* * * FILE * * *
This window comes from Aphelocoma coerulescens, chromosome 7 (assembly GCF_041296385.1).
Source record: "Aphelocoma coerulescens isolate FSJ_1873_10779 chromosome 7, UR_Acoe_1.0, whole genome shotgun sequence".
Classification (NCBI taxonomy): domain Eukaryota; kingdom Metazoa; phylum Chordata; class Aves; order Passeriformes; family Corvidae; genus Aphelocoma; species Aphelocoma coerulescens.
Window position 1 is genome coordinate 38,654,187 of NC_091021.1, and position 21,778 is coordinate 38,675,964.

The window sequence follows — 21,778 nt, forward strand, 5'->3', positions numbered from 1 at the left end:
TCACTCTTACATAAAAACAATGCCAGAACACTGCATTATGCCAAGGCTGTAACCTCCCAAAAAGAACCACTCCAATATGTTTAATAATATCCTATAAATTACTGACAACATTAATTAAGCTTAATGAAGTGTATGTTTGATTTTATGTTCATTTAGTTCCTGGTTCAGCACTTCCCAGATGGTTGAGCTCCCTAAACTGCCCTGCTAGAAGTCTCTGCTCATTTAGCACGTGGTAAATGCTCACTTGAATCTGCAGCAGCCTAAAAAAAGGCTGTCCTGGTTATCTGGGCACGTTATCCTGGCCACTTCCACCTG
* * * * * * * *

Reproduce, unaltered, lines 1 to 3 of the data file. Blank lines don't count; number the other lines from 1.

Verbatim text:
This window comes from Aphelocoma coerulescens, chromosome 7 (assembly GCF_041296385.1).
Source record: "Aphelocoma coerulescens isolate FSJ_1873_10779 chromosome 7, UR_Acoe_1.0, whole genome shotgun sequence".
Classification (NCBI taxonomy): domain Eukaryota; kingdom Metazoa; phylum Chordata; class Aves; order Passeriformes; family Corvidae; genus Aphelocoma; species Aphelocoma coerulescens.